17. It is the practice of glossologists and men of letters, to adopt the use of the word ignorance, living soul and the like, for awakening the unenlightened to their enlightenment only.
18. So long as the mind is not awakened to the knowledge of truth, it remains in the darkness of error for ever; and is not to its right understanding; even by its traversing a hundred miles.
19. When the living soul is awakened to its right sense by the force of reason, it learns to unite itself to the supreme soul, but being led without the guidance of reason, it is successful in nothing with all its endeavours.
20. He who tells the unenlightened vile man, that all this world is the great Brahma himself, does no more than communicate his sorrows to the headless trunk of a tree. (A lecture to the listless man, is not listened to).
21. The fool is brought to sense by reasoning, and the wise man knows the truth from the nature of the subject; but the ignorant never learn wisdom, without the persuasion of reason. (The wise learn by intuition, but the unwise by no instruction).
22. You had been unwise so long as you depended on your own reasoning (judgment); but being guided by me, you are now awakened to truth. (No body is wise of his own conceit without the guidance of his preceptor).
23. That I am Brahma, thou art Brahma, and so the visible world is Brahma himself; know this truth and naught otherwise, and do as you please. (All inventions and imaginations of Him are false).
24. Inconceivable is the conception of God, and the visible world is all that is known of him;know him as one, and the infinite, and you will not be misled into error.
25. Rama, think in yourself whether when you are sitting or walking, or waking or sleeping, that you are this supreme spirit, which is of the form of light and intelligence, and pervades all things.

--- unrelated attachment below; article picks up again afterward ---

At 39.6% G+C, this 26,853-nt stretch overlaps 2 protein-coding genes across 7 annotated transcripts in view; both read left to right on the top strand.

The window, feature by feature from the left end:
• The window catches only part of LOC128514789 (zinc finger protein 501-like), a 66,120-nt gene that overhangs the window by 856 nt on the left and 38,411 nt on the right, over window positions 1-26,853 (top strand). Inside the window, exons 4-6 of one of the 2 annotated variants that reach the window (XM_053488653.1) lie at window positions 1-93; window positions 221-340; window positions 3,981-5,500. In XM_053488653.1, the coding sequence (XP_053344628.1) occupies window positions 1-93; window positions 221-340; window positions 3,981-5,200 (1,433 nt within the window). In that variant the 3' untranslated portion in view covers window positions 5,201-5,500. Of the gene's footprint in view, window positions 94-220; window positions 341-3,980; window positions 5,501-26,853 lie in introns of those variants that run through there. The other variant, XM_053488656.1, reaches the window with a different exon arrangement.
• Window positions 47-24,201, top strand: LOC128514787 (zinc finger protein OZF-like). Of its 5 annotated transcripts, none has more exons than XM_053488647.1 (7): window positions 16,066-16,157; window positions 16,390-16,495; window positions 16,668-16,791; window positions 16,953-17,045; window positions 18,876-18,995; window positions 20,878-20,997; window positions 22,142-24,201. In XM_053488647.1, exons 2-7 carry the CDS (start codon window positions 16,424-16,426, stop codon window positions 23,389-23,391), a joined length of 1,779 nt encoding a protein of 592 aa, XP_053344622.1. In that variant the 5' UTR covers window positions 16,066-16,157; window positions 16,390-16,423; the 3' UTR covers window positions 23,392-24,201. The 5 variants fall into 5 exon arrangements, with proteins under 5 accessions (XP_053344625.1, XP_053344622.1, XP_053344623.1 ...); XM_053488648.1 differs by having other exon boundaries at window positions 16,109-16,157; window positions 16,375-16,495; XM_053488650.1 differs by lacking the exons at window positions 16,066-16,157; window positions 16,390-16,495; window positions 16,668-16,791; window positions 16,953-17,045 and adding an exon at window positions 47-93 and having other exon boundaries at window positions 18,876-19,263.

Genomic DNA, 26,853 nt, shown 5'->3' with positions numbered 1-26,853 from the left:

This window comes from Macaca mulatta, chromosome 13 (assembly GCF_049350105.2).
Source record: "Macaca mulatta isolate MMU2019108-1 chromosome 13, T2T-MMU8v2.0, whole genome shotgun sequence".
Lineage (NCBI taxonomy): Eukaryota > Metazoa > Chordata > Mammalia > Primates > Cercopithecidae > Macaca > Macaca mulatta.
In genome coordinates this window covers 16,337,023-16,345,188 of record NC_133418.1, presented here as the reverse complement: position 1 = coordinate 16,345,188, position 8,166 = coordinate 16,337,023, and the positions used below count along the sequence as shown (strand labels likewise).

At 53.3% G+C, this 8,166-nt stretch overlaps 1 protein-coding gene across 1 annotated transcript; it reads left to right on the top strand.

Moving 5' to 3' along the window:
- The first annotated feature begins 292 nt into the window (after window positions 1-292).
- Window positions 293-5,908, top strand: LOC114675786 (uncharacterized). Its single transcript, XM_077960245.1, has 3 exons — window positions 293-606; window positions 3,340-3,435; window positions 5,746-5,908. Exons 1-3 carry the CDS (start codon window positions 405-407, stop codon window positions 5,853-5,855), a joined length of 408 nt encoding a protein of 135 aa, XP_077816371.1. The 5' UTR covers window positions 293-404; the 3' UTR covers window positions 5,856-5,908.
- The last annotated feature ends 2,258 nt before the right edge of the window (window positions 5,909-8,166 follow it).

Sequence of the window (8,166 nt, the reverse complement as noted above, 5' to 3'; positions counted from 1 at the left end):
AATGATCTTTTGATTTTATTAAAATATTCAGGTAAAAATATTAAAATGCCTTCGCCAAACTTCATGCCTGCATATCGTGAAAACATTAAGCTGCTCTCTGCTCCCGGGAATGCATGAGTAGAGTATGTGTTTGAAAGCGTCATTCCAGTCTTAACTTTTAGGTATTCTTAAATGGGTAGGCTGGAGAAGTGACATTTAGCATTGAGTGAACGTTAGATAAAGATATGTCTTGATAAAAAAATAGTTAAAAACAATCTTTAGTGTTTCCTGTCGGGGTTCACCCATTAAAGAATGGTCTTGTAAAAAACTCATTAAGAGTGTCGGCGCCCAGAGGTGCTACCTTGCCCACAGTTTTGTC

26. Rama! if you are without your egoism and meity or selfishness, and if you are intelligent and honest, then be as oecumenical and tranquil as Brahma himself, who is equally situated in all things.
27. Know your self as the pure consciousness, which is situated as one in all; which is without beginning and end, and is the essence of light and the most transcendent of all being.
28. What you call, Brahma the universal soul and the fourth or transcendent state; know the same to be materia or matter and natura or nature also. It is the inseparable one in all, as the mud is the essential substance of a thousand water pots.
29. Nature is not different from the nature of the soul, as the clay is no other than the pot itself; the Divine essence is as the intrinsic clay, and the divine spirit extends as the inward matter of all things.
30. The soul has its pulsation like the whirling of the whirlpool, and this is termed Prakriti force or matter, which is no other than an effort of the spirit.
31. As pulsation and ventilation, mean the same thing under different names; so the soul and nature express the same substance, which are not different in their essence.
32. It is mere ignorance which makes their difference, and which is removed by their knowledge; as it is sheer ignorance which represents a snake in the rope, and which is soon removed by knowledge of their nature.
33. As the seed of imagination falls in the field of the intellect, it shoots forth in the sprout of the mind, which becomes the germ of the wide spreading arbor of the universe.
34. The seed of false imagination (of avidya or personified Ignorance), being scorched by the flames of spiritual knowledge; will be able to vegetate no more, though it is sprinkled with the water of fond desire. (i.e. Fancy is fed by desire, but fly away at the appearance of reason).
35. If you do not sow the seed of imagination in the soil of your intellect, you will stop the germination of the plants of pain and pleasure in the field of your mind. (Pain and pleasure are imaginary ideas and not really so in their nature).
36. Rama! as you have come to know the truth, you must forsake your false conception of such a thing as ignorance or error existing in the world; and know that there is no duality in the unity of God. Being thus full with the knowledge of one supreme soul, you must repudiate your ideas of pain and pleasure in anything here below. Pain turns to pleasure, and pleasure to pain, know them both as unreal, as they are vain.